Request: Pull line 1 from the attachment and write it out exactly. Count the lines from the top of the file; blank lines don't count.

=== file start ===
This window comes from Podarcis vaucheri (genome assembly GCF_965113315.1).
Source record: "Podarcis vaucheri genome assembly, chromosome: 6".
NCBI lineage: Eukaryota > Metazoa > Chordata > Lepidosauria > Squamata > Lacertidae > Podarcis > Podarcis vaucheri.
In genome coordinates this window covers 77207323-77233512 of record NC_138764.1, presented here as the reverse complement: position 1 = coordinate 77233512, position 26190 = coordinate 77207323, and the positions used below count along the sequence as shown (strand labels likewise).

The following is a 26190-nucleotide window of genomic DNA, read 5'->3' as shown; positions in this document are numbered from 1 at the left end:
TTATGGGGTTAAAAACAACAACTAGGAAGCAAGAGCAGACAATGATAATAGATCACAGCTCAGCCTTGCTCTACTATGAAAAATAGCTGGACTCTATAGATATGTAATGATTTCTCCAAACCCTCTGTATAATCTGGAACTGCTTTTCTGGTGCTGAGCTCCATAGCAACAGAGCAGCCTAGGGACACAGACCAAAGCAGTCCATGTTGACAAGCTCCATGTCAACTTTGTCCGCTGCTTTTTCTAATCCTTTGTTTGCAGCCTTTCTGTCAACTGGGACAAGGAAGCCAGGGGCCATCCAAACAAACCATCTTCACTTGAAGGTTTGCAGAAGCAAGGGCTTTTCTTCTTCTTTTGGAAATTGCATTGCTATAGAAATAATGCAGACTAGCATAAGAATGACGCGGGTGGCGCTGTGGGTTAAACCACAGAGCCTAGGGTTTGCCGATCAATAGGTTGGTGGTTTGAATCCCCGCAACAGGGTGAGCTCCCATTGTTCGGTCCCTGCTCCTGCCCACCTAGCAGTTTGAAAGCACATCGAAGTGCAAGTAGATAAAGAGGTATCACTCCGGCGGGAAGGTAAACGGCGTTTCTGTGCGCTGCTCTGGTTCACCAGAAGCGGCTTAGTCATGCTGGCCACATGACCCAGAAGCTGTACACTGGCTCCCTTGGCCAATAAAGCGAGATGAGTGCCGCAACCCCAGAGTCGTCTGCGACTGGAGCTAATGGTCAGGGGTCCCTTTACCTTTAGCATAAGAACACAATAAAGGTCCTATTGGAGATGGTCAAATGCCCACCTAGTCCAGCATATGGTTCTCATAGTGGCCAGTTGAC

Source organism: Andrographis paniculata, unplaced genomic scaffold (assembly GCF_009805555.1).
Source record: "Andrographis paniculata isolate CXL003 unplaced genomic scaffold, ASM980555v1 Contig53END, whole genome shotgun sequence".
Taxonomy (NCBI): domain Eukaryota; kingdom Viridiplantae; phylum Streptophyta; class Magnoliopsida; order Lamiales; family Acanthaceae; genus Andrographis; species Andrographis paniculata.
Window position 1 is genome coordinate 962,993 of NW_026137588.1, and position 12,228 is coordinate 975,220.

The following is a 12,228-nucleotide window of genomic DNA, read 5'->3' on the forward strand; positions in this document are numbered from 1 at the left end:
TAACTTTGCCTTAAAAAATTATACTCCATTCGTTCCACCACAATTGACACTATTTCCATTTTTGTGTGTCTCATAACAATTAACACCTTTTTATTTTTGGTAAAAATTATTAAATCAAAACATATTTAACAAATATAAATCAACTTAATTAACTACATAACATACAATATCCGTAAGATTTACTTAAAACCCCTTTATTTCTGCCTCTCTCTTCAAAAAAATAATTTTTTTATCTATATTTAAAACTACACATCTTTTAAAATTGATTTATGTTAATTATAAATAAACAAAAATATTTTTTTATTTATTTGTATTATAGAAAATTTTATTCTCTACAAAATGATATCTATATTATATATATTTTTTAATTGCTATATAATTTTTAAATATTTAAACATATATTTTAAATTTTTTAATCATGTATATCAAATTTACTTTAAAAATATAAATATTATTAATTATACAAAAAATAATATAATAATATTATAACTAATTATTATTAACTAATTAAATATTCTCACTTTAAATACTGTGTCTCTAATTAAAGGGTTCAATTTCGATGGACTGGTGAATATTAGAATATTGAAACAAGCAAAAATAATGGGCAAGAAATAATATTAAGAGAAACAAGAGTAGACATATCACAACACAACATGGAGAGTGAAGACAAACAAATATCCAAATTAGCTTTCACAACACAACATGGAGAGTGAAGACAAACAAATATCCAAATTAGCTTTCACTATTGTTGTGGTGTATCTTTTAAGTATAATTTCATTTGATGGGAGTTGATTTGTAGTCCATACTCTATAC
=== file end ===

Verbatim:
This window comes from Podarcis vaucheri (genome assembly GCF_965113315.1).